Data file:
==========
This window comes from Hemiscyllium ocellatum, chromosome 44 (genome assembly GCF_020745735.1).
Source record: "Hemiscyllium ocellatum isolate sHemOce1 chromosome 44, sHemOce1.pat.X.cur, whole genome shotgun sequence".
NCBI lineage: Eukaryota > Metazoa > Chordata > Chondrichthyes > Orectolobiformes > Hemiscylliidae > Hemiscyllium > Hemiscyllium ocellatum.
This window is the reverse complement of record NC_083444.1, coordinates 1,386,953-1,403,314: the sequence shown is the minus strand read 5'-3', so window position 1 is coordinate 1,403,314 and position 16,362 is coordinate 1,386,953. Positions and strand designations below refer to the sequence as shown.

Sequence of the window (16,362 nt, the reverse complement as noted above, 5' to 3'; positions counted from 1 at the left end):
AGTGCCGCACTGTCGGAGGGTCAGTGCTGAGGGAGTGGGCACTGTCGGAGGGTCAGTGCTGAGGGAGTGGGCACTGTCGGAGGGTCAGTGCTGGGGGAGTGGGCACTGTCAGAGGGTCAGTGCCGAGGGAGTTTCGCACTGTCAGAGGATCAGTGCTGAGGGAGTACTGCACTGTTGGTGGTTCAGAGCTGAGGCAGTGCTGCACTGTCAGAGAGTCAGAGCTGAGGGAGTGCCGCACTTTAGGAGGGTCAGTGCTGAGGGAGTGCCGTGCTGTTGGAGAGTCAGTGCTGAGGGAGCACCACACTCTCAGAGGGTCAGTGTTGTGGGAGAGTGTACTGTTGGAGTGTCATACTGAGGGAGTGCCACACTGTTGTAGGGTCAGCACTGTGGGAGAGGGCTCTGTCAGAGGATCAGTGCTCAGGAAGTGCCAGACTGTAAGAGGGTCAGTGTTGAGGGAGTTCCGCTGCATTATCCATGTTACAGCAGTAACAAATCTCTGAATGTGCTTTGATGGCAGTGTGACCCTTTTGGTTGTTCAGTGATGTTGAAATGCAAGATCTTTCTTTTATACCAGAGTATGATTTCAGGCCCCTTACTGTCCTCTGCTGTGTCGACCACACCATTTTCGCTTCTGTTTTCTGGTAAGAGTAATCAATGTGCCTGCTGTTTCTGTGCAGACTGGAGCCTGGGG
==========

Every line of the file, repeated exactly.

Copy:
This window comes from Hemiscyllium ocellatum, chromosome 44 (genome assembly GCF_020745735.1).
Source record: "Hemiscyllium ocellatum isolate sHemOce1 chromosome 44, sHemOce1.pat.X.cur, whole genome shotgun sequence".
NCBI lineage: Eukaryota > Metazoa > Chordata > Chondrichthyes > Orectolobiformes > Hemiscylliidae > Hemiscyllium > Hemiscyllium ocellatum.
This window is the reverse complement of record NC_083444.1, coordinates 1,386,953-1,403,314: the sequence shown is the minus strand read 5'-3', so window position 1 is coordinate 1,403,314 and position 16,362 is coordinate 1,386,953. Positions and strand designations below refer to the sequence as shown.

Sequence of the window (16,362 nt, the reverse complement as noted above, 5' to 3'; positions counted from 1 at the left end):
AGTGCCGCACTGTCGGAGGGTCAGTGCTGAGGGAGTGGGCACTGTCGGAGGGTCAGTGCTGAGGGAGTGGGCACTGTCGGAGGGTCAGTGCTGGGGGAGTGGGCACTGTCAGAGGGTCAGTGCCGAGGGAGTTTCGCACTGTCAGAGGATCAGTGCTGAGGGAGTACTGCACTGTTGGTGGTTCAGAGCTGAGGCAGTGCTGCACTGTCAGAGAGTCAGAGCTGAGGGAGTGCCGCACTTTAGGAGGGTCAGTGCTGAGGGAGTGCCGTGCTGTTGGAGAGTCAGTGCTGAGGGAGCACCACACTCTCAGAGGGTCAGTGTTGTGGGAGAGTGTACTGTTGGAGTGTCATACTGAGGGAGTGCCACACTGTTGTAGGGTCAGCACTGTGGGAGAGGGCTCTGTCAGAGGATCAGTGCTCAGGAAGTGCCAGACTGTAAGAGGGTCAGTGTTGAGGGAGTTCCGCTGCATTATCCATGTTACAGCAGTAACAAATCTCTGAATGTGCTTTGATGGCAGTGTGACCCTTTTGGTTGTTCAGTGATGTTGAAATGCAAGATCTTTCTTTTATACCAGAGTATGATTTCAGGCCCCTTACTGTCCTCTGCTGTGTCGACCACACCATTTTCGCTTCTGTTTTCTGGTAAGAGTAATCAATGTGCCTGCTGTTTCTGTGCAGACTGGAGCCTGGGG